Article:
Published: Feb. 20, 2024

This month, CU Boulder’s Masters of the Environment (MENV) Graduate Program congratulated partners at multiple Colorado state offices for being awarded the 2023–24 Charles F. Kettering Award from the Cooperative Education and Internship Association (CEIA). This national award recognizes distinguished excellence in applying classroom education in the real world.

MENV nominated Colorado state agencies for this award to recognize the many years of collaboration between the two groups through the MENV Capstone Program, a nine-month collaborative effort between students and partner organizations to advance sustainability and resilience locally and nationally. CEIA expressed that Colorado state agencies are “truly making a difference in the lives of students.”

The award is received by Jonathan Asher, director of the Colorado Governor’s Office of Climate Preparedness and Disaster Recovery, on behalf of the many leaders from the following agencies: Colorado Department of Public Health and Environment, the Colorado Energy Office, the Colorado Outdoor Recreation Industry Office, the Colorado Water Conservation Board, the Governors’ Climate and Forests Task Force, the Colorado Department of Regulatory Agencies Public Utilities Commission, the Colorado Outdoor Recreation Industry Office, and Colorado Parks and Wildlife.

Charles F. Kettering Award winners

Colorado Parks and Wildlife and Office of Outdoor Recreation team, left to right: Gifford Hall, Dale Henderson, Tori Manogue and Anderson Cole. The students served as representatives for the winning agencies. 

The MENV Capstone Program serves as an immersive learning experience designed for leaders in sustainability and resilience. This mandatory nine-month program involves hands-on projects where small student teams collaborate with various organizations (for-profit, nonprofit and government) to tackle real-world challenges related to sustainability, resilience and equity. Acting as consultants, students work closely with a faculty expert and leaders from their partner organizations.

The Capstone Program is required for all 100 students who enroll each fall, making it an integral part of the curriculum that intentionally combines theoretical knowledge with real-world problem-solving. And the projects undertaken by Colorado state government agencies are at the forefront of sustainability and resilience, offering invaluable learning opportunities for our students.

In a notable 2023 collaboration with the Colorado Department of Public Health and Environment, students conducted a comprehensive review of extreme heat issues in Colorado, applying an equity lens. They also developed a prioritized list of policy recommendations for the state to employ, emphasizing nature-based solutions. MENV students presented their key recommendations to the Governor’s Office of Climate Preparedness and Disaster Recovery, and some of these suggestions are currently under consideration by state policymakers.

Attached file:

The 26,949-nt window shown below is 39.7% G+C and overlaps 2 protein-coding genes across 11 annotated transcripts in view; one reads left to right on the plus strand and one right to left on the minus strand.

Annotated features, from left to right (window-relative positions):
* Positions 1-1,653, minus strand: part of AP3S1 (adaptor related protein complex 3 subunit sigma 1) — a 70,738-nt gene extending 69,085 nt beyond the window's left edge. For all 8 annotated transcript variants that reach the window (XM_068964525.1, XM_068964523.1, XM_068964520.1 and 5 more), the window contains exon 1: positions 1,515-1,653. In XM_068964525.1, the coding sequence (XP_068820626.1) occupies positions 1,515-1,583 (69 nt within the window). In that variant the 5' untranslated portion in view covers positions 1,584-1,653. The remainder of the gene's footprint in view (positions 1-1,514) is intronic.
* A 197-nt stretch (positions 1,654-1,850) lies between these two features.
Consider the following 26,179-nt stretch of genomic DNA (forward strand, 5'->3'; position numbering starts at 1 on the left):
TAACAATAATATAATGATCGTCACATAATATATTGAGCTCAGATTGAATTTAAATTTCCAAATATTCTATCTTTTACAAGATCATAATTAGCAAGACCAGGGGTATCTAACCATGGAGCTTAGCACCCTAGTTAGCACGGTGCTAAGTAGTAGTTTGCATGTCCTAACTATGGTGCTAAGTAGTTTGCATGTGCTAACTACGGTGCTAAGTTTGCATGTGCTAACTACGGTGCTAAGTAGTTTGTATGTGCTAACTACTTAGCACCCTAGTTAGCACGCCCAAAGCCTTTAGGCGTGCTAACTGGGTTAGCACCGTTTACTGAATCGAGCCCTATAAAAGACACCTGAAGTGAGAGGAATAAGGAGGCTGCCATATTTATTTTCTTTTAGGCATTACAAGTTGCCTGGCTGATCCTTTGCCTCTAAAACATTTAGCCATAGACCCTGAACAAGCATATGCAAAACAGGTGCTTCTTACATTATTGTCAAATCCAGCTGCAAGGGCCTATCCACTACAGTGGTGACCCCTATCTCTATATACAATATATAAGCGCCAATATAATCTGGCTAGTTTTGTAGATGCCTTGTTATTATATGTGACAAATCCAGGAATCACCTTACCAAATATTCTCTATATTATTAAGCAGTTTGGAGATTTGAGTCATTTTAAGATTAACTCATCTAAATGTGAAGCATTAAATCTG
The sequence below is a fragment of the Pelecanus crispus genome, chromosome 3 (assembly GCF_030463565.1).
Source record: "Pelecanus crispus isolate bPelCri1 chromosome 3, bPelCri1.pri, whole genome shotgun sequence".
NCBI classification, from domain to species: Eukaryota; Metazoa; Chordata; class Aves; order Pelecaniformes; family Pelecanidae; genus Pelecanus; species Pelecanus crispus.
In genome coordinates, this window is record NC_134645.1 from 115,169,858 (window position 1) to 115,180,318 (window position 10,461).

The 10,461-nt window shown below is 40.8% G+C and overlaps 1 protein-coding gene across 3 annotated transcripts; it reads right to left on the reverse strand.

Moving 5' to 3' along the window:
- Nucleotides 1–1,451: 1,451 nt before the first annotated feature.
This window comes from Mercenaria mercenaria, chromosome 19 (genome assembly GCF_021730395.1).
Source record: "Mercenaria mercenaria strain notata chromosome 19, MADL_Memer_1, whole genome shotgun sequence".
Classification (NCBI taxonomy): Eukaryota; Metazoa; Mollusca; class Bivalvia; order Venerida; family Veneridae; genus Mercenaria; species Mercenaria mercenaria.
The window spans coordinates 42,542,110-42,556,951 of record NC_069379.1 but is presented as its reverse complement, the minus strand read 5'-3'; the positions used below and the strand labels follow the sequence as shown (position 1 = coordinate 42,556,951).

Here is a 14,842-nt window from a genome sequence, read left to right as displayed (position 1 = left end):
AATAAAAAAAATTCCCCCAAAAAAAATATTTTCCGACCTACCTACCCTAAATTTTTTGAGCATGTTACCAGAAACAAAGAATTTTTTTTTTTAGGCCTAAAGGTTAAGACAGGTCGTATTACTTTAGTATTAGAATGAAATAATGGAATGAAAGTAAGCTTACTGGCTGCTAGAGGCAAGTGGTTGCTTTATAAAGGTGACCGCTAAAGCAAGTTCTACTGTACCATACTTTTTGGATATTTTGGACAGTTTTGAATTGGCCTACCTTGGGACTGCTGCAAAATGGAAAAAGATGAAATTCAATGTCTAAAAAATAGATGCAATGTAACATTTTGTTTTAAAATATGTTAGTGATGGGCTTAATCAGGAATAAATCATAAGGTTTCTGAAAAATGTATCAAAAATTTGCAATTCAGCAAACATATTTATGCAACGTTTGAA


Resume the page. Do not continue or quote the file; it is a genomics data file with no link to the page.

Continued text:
In another 2023 project, students partnered with the Colorado Division of Parks and Wildlife and the Colorado Outdoor Recreation Industry Office to assess the Regional Partnership Initiative (RPI). The team established the Inter-Agency Conservation and Recreation Council to help manage the initiative, which was “created within the purview of Colorado Parks and Wildlife and serves primarily as a grant-funding program to help catalyze and support outdoor regional coalitions across Colorado to ensure that Colorado's lands, waters and wildlife thrive while also providing access to quality outdoor experiences.” 

Through this collaboration, the students showcased their work at the Colorado Outdoor Industry Summit, and a summary is highlighted in the 2024 Colorado Statewide Comprehensive Outdoor Recreation Plan.

These collaborations immerse students in significant projects within public service, guided by the mentorship of agency professionals, allowing them to actively contribute to solving community issues. For many students, this experience marks the initiation of a career in public service. The program owes much of its success to the dedication of these state-level public service leaders.

MENV student Anderson Cole articulates the sentiment of his experience: “My capstone team expresses immense gratitude for our partnership with Colorado Parks and Wildlife and the Outdoor Recreation Industry Office. Our connections within these departments facilitated numerous conversations and interviews with key figures in the state's conservation and outdoor recreation landscape. The outcome has been a shared commitment to enhancing the Regional Partnerships Initiative and the Masters of the Environment Graduate Program.”

And it doesn’t end there—many MENV students continue on to work in the state government, bringing new MENV projects to the Capstone Program. Such is the case of Nicholas Garza (MENV 2022), who created a bridge between the Colorado Public Utilities Commission and MENV with a 2023 Capstone Project. The MENV capstone is thus creating an ecosystem of sustainability professionals in the state of Colorado and nationally, who are then excited to come back to the Capstone Program as organizational partners and support emerging leaders in the MENV program.

MENV is truly a unique program that will continue to thrive and solve real-world problems for communities nationally.